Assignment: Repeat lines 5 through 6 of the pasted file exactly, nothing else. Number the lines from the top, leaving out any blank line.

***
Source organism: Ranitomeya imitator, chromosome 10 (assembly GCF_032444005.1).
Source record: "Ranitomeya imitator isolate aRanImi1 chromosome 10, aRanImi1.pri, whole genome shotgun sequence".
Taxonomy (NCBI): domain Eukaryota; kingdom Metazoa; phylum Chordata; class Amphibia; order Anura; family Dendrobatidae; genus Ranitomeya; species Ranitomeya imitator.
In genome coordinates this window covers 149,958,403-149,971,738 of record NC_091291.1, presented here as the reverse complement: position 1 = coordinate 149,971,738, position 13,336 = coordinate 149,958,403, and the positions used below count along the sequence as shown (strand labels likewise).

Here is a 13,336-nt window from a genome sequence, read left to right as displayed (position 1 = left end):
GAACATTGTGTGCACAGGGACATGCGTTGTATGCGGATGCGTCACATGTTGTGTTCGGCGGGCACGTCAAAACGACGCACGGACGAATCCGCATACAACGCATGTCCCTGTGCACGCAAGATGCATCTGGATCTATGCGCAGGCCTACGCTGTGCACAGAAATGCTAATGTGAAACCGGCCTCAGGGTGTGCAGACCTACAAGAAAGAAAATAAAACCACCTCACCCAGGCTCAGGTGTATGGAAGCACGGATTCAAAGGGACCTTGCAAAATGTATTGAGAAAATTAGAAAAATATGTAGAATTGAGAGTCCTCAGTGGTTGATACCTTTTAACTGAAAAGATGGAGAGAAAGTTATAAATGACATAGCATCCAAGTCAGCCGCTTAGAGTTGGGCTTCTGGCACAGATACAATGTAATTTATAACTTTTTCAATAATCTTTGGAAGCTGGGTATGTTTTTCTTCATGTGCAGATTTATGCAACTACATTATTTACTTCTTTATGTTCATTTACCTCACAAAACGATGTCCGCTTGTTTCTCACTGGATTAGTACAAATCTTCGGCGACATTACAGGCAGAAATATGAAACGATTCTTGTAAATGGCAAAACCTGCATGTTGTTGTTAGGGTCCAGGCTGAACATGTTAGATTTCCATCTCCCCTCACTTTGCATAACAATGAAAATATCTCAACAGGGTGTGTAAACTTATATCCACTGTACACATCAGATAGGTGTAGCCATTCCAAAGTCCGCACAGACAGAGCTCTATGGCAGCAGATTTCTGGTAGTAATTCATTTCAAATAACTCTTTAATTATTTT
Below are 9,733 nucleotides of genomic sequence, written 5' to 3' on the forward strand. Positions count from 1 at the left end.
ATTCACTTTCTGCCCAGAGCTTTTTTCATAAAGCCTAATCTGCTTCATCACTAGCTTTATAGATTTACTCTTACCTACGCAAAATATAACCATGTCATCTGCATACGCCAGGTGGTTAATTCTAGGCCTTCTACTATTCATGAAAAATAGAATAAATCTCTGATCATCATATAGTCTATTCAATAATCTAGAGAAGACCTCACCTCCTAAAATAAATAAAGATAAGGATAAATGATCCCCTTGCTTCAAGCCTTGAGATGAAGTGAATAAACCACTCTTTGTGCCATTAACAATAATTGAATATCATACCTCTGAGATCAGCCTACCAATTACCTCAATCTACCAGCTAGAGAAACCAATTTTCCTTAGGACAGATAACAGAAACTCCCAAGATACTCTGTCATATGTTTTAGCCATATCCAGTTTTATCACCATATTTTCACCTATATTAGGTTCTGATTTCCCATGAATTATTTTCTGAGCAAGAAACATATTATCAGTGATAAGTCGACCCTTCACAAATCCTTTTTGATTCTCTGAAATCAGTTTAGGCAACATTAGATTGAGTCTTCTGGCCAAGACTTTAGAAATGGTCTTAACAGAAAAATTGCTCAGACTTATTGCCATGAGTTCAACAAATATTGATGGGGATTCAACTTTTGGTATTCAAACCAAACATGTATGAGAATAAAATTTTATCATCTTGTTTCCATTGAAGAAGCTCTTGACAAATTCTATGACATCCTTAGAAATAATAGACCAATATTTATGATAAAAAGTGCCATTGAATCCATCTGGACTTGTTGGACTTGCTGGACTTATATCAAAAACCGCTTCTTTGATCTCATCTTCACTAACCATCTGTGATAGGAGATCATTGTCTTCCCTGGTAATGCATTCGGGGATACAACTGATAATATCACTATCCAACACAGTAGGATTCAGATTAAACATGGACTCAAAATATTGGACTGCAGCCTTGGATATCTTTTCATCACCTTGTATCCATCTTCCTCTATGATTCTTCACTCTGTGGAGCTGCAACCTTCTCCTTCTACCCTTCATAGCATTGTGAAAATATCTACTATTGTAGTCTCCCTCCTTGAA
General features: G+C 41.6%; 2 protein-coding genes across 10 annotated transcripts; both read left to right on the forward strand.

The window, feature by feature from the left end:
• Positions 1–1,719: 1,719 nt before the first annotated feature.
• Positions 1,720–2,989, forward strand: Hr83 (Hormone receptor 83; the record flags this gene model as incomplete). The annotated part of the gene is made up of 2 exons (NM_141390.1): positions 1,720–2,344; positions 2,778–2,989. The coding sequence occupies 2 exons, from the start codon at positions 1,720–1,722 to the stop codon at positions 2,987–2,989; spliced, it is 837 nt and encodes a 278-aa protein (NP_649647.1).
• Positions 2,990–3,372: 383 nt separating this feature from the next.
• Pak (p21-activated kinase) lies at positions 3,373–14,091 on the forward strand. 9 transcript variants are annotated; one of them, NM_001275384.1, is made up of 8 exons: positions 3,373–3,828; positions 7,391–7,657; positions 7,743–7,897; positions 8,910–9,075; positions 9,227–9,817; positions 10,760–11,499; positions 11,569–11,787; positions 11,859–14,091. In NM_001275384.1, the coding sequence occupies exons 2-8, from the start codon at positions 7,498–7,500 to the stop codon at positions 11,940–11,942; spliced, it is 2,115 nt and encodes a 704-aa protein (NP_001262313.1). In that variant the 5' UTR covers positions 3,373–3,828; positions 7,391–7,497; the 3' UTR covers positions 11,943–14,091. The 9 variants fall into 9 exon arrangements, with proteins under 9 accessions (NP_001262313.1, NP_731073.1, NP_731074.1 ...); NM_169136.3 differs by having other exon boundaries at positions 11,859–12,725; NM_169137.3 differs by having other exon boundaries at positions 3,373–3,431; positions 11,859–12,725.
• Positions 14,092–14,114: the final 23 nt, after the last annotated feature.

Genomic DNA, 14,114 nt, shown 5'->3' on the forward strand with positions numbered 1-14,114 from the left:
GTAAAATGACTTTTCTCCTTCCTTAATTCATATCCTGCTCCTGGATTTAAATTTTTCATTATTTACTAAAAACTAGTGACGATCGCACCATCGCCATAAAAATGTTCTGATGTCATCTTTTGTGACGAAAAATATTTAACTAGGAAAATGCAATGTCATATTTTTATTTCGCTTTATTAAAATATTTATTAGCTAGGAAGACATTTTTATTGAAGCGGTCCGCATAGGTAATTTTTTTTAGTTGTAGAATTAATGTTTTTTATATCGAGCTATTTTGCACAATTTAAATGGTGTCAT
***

Here is a 13,336-nt window from a genome sequence, read left to right as displayed (position 1 = left end):
GAACATTGTGTGCACAGGGACATGCGTTGTATGCGGATGCGTCACATGTTGTGTTCGGCGGGCACGTCAAAACGACGCACGGACGAATCCGCATACAACGCATGTCCCTGTGCACGCAAGATGCATCTGGATCTATGCGCAGGCCTACGCTGTGCACAGAAATGCTAATGTGAAACCGGCCTCAGGGTGTGCAGACCTACAAGAAAGAAAATAAAACCACCTCACCCAGGCTCAGGTGTATGGAAGCACGGATTCAAAGGGACCTTGCAAAATGTATTGAGAAAATTAGAAAAATATGTAGAATTGAGAGTCCTCAGTGGTTGATACCTTTTAACTGAAAAGATGGAGAGAAAGTTATAAATGACATAGCATCCAAGTCAGCCGCTTAGAGTTGGGCTTCTGGCACAGATACAATGTAATTTATAACTTTTTCAATAATCTTTGGAAGCTGGGTATGTTTTTCTTCATGTGCAGATTTATGCAACTACATTATTTACTTCTTTATGTTCATTTACCTCACAAAACGATGTCCGCTTGTTTCTCACTGGATTAGTACAAATCTTCGGCGACATTACAGGCAGAAATATGAAACGATTCTTGTAAATGGCAAAACCTGCATGTTGTTGTTAGGGTCCAGGCTGAACATGTTAGATTTCCATCTCCCCTCACTTTGCATAACAATGAAAATATCTCAACAGGGTGTGTAAACTTATATCCACTGTACACATCAGATAGGTGTAGCCATTCCAAAGTCCGCACAGACAGAGCTCTATGGCAGCAGATTTCTGGTAGTAATTCATTTCAAATAACTCTTTAATTATTTT